A Hands-On Tour: Google Goggles Visual Search

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Even just pointing the phone in a general direction will cause AR results to display. Looking out my office window through my phone, I saw a button that said "20" at the bottom of the screen. When I tapped it, a list of nearby businesses popped up, each with a clickable link containing contact details, reviews, and other information.

Google Goggles: The Big Picture

Right now, Google Goggles doesn't work well with food, cars, plants, or animals. But that's going to change. Developers say the app will soon be able to recognize plants by their leaves, even suggest chess moves by "seeing" an image of your current board.

"We are only scratching the surface of the visual search technology," Google's engineers promise.

If you're worried about privacy, Google Goggles gives you two options: You can discard all of your images as you go, or you can save them in a searchable history. Selecting the searchable history option makes the images available to Google, separate from any personal data, for the purpose of improving the service. Aside from that, Google indicates, the Goggles app retains your IP address and Google account details for five weeks in order to help "keep the service stable and secure."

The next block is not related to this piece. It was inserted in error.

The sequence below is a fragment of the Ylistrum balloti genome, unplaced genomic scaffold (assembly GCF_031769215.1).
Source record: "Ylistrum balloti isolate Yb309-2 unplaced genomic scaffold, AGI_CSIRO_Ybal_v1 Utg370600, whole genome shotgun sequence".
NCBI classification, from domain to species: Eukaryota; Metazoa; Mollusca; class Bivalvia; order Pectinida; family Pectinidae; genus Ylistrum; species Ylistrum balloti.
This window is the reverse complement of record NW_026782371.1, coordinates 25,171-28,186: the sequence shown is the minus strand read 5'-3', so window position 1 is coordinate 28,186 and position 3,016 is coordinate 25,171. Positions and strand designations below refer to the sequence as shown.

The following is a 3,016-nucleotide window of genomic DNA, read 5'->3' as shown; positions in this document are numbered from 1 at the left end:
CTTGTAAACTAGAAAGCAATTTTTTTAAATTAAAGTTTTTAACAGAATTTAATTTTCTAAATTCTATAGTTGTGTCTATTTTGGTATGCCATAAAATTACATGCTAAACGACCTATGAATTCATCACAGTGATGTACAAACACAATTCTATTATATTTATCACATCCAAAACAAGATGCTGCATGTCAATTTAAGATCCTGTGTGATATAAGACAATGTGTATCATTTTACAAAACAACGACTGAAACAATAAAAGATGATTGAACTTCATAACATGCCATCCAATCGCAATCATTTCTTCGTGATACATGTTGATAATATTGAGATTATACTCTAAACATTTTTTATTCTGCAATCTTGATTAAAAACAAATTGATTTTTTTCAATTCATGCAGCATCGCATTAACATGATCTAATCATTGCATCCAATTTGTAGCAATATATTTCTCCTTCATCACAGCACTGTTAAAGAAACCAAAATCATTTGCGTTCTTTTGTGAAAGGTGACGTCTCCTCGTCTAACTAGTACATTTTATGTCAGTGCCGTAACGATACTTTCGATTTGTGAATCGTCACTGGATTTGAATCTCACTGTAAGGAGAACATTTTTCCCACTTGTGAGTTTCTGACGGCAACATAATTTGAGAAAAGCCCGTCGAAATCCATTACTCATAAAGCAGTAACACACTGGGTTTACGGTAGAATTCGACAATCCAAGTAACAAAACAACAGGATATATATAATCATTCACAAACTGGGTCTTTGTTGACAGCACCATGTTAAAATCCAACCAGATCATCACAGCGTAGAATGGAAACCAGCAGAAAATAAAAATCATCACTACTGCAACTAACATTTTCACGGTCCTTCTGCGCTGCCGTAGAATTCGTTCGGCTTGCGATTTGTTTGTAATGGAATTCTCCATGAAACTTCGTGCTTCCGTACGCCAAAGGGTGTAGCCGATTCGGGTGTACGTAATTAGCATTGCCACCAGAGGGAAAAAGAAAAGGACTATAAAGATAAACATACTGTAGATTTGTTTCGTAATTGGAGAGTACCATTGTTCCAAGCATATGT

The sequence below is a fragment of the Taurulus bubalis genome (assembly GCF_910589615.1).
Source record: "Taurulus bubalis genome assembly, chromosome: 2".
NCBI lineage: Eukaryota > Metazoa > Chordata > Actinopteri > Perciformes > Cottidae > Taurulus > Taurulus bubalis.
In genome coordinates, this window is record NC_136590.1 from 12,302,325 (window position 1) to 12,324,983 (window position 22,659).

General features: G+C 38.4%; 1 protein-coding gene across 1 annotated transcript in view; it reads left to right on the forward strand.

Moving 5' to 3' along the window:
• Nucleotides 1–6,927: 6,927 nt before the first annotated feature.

The Google Goggles app is now available as a free download in the Android Market. You can see more of its features in action via Google's official Goggles video. There's also a help section set up on Google's mobile support site.

JR Raphael is co-founder of geek-humor site eSarcasm. You can keep up with him on Twitter: @jr_raphael.

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